Jason Heyward"The J-Hey Kid"
|Ht./Wt.:||6-5, 240 lbs.|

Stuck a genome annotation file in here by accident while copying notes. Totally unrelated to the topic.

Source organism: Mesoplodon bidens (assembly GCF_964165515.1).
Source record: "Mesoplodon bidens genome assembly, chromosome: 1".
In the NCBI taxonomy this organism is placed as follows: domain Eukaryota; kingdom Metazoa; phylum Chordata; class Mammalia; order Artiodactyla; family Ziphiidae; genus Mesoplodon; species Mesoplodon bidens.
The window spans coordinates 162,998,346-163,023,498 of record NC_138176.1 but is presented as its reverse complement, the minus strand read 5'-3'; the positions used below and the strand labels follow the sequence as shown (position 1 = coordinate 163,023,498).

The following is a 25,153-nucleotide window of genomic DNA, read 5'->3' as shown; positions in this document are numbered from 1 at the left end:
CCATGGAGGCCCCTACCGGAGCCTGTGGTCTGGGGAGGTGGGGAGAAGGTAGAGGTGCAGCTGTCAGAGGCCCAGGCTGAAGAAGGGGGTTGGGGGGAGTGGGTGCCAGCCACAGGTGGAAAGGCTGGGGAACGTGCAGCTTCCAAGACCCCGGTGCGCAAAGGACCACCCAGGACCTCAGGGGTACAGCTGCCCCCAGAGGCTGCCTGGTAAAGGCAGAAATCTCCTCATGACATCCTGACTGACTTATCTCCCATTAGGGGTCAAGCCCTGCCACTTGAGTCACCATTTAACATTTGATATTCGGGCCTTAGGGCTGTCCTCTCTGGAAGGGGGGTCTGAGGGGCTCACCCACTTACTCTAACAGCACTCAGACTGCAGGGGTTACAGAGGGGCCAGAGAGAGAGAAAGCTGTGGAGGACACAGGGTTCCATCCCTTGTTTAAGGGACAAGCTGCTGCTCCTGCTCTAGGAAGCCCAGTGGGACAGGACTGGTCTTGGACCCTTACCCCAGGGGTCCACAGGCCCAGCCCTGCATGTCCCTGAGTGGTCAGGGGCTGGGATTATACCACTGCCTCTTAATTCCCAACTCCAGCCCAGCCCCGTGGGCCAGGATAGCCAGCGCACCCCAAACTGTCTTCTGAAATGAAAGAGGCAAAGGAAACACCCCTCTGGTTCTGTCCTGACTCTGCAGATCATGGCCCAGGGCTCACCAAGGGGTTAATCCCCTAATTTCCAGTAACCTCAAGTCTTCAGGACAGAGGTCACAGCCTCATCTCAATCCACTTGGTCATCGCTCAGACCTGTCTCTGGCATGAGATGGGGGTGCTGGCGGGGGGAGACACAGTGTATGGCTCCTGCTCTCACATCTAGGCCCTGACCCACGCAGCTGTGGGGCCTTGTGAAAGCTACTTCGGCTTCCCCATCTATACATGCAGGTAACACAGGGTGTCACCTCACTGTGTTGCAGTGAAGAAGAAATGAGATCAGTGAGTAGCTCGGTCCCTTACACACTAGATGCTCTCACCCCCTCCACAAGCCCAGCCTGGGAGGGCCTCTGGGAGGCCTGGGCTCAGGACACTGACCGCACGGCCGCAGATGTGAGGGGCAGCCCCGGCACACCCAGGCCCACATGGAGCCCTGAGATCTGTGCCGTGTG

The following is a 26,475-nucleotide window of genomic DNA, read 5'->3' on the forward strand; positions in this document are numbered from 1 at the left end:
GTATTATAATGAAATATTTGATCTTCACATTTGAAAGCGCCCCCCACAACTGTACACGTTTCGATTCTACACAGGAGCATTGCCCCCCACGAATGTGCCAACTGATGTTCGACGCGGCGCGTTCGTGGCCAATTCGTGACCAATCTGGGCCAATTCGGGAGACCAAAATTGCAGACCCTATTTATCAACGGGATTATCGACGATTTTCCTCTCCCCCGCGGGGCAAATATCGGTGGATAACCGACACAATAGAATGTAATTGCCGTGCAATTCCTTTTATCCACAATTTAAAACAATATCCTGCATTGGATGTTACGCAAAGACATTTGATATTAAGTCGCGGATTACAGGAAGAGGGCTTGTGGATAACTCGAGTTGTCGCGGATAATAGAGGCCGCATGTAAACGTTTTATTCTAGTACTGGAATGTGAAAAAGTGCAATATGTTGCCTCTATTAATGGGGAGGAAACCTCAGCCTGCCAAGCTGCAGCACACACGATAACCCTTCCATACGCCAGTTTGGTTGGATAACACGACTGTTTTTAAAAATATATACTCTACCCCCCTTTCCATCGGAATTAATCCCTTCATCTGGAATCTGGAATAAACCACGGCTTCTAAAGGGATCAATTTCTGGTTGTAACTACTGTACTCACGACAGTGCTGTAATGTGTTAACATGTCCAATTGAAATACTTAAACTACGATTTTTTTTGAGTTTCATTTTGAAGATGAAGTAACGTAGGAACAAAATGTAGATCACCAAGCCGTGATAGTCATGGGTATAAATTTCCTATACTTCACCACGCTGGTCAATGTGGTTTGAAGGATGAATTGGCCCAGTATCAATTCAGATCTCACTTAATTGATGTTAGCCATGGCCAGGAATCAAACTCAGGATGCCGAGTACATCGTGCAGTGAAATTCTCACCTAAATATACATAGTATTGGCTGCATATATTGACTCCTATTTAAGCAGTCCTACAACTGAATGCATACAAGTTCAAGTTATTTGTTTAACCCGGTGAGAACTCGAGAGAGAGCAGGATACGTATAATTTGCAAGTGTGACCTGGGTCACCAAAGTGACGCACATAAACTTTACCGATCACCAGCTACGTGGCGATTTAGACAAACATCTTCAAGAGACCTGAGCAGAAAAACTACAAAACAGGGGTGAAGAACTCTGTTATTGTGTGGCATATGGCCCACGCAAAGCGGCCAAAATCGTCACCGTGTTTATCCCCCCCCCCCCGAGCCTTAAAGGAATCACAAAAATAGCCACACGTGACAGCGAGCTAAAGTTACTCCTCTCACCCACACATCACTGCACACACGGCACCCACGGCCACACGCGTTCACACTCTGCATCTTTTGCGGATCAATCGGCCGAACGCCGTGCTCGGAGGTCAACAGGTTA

Jason in 2016 won his third-straight Rawlings Gold Glove Award and his fourth overall ... is in his second season with the Cubs after signing an eight-year major league contract with Chicago in December of 2015 ... named a 2010 National League All-Star and Rookie of the Year runner-up ... has qualified for the postseason in five of his seven major league campaigns with the Braves (2010-14), Cardinals (2015) and Cubs (2016) ... Owns a .262 career batting average (926-for-3,535) with 185 doubles, 22 triples, 104 home runs, 401 RBI and 97 stolen bases in 977 major league games ... Has averaged 31 doubles, 17 home runs and 66 RBI per 162 games in his career ... Has played 926 games in right field, recording a .988 fielding percentage (23 E/1,886 TC) and 45 assists ... has played 56 games in center field, handling 108 total chances without an error ... Finished second in N.L. Rookie of the Year voting to San Francisco's Buster Posey (catcher) in 2010 ... collected 107 total votes, including nine first-place votes, compared to Posey's 129 (20) ... Named Baseball America's 2010 Rookie of the Year in the N.L., and was voted by the players as the 2010 Sporting News N.L. Rookie of the Year ... Voted by fans to the 2010 N.L. All-Star team, but did not play due to a thumb injury ... Hit a three-run homer in his first major league plate appearance, April 5 vs. the Cubs (Carlos Zambrano), becoming the sixth player in Atlanta history to homer in his first plate appearance (Bob Horner in 1978, Jermaine Dye in 1996, Marty Malloy in 1998, Jeff Francoeur in 2005 and Jordan Schafer in 2009) and the 11th player in franchise history to hit a homer in his major league debut ... Selected by Atlanta in the first round (14th overall) in the 2007 Draft ... Graduated from Henry County (McDonough, Ga.) High School ... squared off against Buster Posey's Lee County High School during his sophomore year ... His father, Eugene, played basketball at Dartmouth College ... Wears uniform number 22 to honor his high school teammate, Andrew Wilmot, from the 2005 Georgia State championship team who was tragically killed in an auto accident.
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